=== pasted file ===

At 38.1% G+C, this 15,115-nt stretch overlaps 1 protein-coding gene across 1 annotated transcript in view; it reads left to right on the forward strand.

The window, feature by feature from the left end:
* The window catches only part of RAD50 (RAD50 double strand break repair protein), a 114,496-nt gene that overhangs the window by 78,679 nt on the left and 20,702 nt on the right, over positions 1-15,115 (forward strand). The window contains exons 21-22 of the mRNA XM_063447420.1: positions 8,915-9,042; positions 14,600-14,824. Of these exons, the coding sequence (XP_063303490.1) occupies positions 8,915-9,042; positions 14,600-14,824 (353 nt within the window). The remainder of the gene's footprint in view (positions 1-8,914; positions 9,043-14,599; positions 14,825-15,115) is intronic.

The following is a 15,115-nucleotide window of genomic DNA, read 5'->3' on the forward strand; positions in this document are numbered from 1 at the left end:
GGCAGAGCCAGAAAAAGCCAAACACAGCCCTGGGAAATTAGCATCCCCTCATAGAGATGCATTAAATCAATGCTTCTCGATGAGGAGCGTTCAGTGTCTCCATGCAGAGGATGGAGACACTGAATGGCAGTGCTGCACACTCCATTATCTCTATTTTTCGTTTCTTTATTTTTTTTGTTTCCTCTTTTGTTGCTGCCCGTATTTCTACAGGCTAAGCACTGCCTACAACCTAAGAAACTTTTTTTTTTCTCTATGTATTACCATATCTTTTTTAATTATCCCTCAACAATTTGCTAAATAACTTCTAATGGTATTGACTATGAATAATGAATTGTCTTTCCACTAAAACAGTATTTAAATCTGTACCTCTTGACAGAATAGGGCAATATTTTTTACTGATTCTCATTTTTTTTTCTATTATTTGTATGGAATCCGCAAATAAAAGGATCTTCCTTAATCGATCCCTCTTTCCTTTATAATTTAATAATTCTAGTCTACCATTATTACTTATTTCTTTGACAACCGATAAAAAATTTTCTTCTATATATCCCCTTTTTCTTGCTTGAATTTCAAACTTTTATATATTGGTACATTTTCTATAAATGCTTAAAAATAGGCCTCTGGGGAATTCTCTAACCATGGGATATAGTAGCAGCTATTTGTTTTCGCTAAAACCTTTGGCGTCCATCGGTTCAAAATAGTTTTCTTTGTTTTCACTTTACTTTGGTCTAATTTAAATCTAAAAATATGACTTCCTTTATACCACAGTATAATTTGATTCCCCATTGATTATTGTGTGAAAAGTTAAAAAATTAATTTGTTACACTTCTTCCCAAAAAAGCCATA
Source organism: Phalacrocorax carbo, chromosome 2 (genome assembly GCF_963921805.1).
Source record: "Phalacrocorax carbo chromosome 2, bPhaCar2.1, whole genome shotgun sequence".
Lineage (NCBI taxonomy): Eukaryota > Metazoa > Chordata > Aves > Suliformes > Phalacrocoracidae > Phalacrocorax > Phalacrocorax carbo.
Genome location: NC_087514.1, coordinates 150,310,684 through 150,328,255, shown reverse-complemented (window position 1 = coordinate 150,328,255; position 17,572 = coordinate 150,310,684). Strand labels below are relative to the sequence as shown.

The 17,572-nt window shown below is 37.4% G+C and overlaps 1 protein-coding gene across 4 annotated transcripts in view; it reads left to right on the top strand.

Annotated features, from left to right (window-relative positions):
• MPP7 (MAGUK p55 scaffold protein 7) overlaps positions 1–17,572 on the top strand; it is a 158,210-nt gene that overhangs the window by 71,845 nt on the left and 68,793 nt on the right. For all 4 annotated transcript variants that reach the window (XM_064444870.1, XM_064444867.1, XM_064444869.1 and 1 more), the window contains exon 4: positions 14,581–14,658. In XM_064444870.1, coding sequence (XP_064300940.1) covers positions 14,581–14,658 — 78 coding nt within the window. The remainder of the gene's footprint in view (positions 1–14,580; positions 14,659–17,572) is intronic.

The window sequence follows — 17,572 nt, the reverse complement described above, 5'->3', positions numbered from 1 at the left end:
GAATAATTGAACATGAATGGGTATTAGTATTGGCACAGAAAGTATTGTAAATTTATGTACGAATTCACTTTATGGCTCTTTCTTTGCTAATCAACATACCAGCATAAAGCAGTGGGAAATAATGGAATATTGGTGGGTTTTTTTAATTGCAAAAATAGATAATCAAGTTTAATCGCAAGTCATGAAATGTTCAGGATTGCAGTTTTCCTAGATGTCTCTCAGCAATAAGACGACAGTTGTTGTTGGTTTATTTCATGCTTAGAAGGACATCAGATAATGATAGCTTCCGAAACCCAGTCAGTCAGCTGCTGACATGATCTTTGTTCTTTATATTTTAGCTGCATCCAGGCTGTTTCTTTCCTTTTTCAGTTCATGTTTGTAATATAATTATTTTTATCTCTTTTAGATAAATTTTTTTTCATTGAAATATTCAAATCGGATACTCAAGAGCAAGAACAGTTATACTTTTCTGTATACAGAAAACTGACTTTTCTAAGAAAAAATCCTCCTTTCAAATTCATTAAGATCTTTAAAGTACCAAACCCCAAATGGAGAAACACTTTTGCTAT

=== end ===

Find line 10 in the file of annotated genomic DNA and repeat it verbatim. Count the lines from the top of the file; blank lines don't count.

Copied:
The 17,572-nt window shown below is 37.4% G+C and overlaps 1 protein-coding gene across 4 annotated transcripts in view; it reads left to right on the top strand.